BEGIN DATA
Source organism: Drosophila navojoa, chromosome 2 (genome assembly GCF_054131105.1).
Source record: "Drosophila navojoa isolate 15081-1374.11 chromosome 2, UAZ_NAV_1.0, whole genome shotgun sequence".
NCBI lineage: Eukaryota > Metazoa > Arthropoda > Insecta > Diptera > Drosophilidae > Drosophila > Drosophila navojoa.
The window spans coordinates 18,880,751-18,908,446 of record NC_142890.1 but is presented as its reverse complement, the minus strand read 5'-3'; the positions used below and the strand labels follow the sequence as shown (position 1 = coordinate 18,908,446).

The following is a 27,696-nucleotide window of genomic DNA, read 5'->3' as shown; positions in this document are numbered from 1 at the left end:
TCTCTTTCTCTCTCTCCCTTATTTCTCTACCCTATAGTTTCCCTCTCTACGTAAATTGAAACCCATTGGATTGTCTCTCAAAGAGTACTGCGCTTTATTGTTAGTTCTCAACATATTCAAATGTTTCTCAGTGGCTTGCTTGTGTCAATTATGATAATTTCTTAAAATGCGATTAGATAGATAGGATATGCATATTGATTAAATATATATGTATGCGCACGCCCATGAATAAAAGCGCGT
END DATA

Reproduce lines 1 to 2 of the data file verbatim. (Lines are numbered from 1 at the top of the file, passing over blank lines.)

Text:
Source organism: Drosophila navojoa, chromosome 2 (genome assembly GCF_054131105.1).
Source record: "Drosophila navojoa isolate 15081-1374.11 chromosome 2, UAZ_NAV_1.0, whole genome shotgun sequence".